I recently wrote several blog posts with many tweets1 as a way of taking notes during the American Society of Human Genetics 2018 conference. A few friends asked me how I did this so fast. The process can be summarized into the following main steps. Save links of tweets you want to highlight in your post. Use a hugo-powered blog to obtain the code for embedding tweets easily2. Proofread, edit and post.
Continuing from my ASHG18 day 1 post, day 2, day 3 and day4 here’s my list of tweets from day 5. 6C 9:15 am Jane Loveland Wish that gene annotation was consistent across databases? Jane Loveland is speaking about the new #MANE project which aims to converge transcript annotation between @GencodeGenes and @NCBI RefSeq in 30 min 09:15-09:30, Room 6C, Talk 302 #ASHG18 — Ensembl (@ensembl) October 20, 2018 Jane Loveland: there are two comprehensive transcript annotations, RefSeq and Gencode.
Continuing from my ASHG18 day 1 post, day 2, day 3 here’s my list of tweets from day 4. 6F 11:00 am Cecilia Lingdren Got there at the end :P Had #diversitymatters and many flags including the rainbow one in her last slide. Benjamin Neale .@bmneale points out dimorphism in research participation - women more likely to participate (generally and in UK Biobank) and yet comparatively understudied #ASHG18
Continuing from my ASHG18 day 1 post and day 2, here’s my list of tweets from day 3. 9:15 20BC Jenna Carlson Jenna Carlson: creating population-specific reference panels for improved genotype imputation #ASHG18 — Charleston Chiang (@CharlestonCWKC) October 18, 2018 .@jenccarlson Constructed a Samoan reference panel for imputation from 1,195 whole-genome sequenced Samoans as part of TOPMed. For MAF < 0.05, Ave R^2 0.696 with TOPMed ref panel, improves to 0.
Continuing from my ASHG18 day 1 post, here’s my list of tweets from day 2. Note that I changed sessions a few times. I have to say, digitally attending #ASHG18 by frantically refreshing the hashtag feed in my living room is...not quite the same. But maybe I'll get fish tacos for dinner. — Julie Nadel (@JulieNadel) October 17, 2018 Turn down the lights and turn up the AC for the fuller remote #ASHG18 experience!
Today was the first day of the American Society of Human Genetics (ASHG) 2018 conference. The official hashtag for the conference is ASHG18 on Twitter. At first I was tweeting myself and checking both the top and the latest tweets. As the day progressed I started a Google Doc to take notes during talks. I was missing some details so I was relying on the latest tweets and copy-pasting the tweet links to my notes.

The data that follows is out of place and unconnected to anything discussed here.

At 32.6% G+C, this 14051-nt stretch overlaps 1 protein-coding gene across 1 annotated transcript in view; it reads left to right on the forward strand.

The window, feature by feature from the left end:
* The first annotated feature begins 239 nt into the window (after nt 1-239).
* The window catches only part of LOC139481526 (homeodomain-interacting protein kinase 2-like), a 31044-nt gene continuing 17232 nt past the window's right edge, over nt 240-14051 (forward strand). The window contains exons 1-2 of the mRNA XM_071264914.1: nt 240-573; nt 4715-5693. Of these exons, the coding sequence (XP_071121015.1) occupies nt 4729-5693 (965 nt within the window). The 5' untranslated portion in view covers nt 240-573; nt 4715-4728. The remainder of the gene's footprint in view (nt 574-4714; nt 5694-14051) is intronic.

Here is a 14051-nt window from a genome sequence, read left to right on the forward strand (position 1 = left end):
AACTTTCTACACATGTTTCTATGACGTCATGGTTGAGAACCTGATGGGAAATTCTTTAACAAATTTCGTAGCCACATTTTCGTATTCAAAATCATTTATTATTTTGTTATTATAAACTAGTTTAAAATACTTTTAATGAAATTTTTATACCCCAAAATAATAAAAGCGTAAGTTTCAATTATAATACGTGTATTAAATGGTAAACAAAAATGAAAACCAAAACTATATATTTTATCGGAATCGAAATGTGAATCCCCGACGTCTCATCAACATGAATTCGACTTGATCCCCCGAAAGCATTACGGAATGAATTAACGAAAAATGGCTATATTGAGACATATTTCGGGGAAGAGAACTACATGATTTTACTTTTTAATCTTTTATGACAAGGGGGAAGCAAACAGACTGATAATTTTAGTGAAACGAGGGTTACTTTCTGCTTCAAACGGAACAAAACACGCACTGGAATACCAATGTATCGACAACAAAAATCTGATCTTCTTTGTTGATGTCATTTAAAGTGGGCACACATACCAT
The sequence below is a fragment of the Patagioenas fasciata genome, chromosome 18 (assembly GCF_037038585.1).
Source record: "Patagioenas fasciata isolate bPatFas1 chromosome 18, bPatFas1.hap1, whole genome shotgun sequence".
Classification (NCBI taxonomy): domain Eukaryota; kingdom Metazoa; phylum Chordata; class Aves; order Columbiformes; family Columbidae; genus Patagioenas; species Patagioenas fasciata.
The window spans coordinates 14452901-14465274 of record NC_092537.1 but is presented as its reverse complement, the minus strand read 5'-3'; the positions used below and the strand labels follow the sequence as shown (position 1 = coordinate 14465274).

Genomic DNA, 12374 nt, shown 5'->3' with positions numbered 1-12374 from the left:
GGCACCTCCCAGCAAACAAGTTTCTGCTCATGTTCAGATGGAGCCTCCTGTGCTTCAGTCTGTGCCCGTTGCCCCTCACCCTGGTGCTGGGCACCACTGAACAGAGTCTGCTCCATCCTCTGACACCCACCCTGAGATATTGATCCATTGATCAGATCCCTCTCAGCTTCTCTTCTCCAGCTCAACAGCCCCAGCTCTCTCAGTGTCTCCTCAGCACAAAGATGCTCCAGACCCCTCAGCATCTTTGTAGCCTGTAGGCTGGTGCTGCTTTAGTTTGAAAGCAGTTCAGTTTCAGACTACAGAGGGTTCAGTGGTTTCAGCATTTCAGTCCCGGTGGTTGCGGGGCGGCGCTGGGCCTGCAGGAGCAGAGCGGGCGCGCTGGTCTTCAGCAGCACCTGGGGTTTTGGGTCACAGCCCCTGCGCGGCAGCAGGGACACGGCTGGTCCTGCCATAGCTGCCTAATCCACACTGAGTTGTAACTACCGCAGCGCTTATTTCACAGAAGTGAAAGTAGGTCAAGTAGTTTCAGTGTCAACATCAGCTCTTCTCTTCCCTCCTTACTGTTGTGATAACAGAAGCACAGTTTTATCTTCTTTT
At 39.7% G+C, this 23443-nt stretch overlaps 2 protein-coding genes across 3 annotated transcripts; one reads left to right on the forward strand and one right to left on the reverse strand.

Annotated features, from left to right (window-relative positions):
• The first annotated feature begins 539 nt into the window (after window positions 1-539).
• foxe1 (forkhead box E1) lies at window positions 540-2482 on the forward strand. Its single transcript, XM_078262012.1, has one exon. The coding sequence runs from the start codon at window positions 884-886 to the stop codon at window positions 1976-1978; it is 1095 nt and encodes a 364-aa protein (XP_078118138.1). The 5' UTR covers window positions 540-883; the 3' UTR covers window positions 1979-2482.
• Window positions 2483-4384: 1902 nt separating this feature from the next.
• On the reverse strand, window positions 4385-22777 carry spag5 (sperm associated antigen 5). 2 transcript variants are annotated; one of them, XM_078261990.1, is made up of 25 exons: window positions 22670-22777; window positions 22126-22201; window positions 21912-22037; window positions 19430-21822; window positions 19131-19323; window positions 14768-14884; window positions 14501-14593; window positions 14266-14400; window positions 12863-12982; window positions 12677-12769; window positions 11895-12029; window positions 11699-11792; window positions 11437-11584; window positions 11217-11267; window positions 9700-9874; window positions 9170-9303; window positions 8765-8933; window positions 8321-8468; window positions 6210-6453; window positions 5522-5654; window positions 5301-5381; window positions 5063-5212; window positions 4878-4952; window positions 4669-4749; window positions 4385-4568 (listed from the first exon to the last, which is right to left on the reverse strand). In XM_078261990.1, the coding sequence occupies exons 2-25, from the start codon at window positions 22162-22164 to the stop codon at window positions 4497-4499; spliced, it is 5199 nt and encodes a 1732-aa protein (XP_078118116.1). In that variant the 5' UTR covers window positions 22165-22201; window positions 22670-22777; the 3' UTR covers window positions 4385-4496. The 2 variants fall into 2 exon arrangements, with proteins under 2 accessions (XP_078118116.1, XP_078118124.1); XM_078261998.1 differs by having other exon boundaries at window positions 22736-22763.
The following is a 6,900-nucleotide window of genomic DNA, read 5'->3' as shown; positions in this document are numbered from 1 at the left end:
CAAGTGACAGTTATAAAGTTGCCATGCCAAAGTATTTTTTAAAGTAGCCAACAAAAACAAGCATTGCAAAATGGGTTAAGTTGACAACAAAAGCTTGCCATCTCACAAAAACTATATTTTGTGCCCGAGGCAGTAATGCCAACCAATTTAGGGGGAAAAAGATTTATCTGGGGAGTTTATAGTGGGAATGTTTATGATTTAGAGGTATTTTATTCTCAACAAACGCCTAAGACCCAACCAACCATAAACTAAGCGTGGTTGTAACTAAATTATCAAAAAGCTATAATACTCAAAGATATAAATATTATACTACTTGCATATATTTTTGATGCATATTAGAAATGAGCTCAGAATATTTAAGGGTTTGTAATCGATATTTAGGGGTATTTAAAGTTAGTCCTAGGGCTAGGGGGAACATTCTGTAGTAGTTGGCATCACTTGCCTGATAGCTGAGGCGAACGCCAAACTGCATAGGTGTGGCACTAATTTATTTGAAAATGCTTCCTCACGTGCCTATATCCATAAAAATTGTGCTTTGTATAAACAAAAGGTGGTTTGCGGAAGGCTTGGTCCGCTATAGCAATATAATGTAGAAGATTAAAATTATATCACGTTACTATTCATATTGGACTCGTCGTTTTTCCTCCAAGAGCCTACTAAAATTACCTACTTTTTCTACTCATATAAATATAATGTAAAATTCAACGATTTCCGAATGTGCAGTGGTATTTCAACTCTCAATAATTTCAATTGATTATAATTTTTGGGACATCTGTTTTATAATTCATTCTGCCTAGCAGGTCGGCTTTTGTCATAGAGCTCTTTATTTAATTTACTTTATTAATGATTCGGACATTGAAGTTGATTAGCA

A few days ago a friend of mine told me that I was on the list of newly admitted SNI members. A few have asked me since why did I request to join it. So here’s my public reply. Woo! Ya soy "Investigador Nacional Nivel I" en el Sistema Nacional de Investigadores de CONACyT en México @Conacyt_MX 🎉💪🏾🇲🇽 I'm a National Researcher lvl I in the Mexican National Researchers Registry ^_^ 🎆🎉https://t.
Today, September 19th 2018, Dan Rodricks (Twitter: DanRodricks) published an article in the Baltimore Sun. The article was shared to me with the title I only thought this happened to Mexicans1 and is currently titled2 as “Rodricks: Hopkins library specialist hit by immigration crackdown after being blindsided by visa denial”. I didn’t like the title at all nor did I feel right when reading the article. I shared it with about 50 other Mexicans in Baltimore3, talked about it over dinner, discussed a bit with Hopkins colleagues, and now thanks to all of them I have a clearer idea of what my problems with this article are.
Today I attended the special panel discussion event at JHSPH called “Separated: Children Separation at the Border A Health and Human Rights Perspective”. It got my mind racing and here’s an idea. It’s likely (definitely) incomplete, but maybe it’ll get others to think on related ideas. Image source Panel summary The panel was composed by: Colleen Kraft, President, American Academy of Pediatrics Eric Schwartz, President, Refugee International George Escobar, Chief of Program and Services, CASA de Maryland Paul Spiegel, Director, Center for Humanitarian Health I missed the first 30 minutes or so but I still got to listen to most of it.
This blog post was written by ME Martinez-Sanchez, S Muñoz, M Carrillo, E Azpeitia, D Rosenblueth and originally posted at the CDSB blog.1 In this blog post we will describe the package rGriffin (Martinez-Sanchez, Muñoz, Carrillo, Azpeitia, et al., 2019) that was one of the projects developed during the TIB2018-BCDW. We hope to continue developing Griffin and rGriffin (Martinez-Sanchez, Muñoz, Carrillo, Azpeitia, et al., 2019). If you have ideas, suggestions or bugs, please contact us via rGriffin GitHub repo.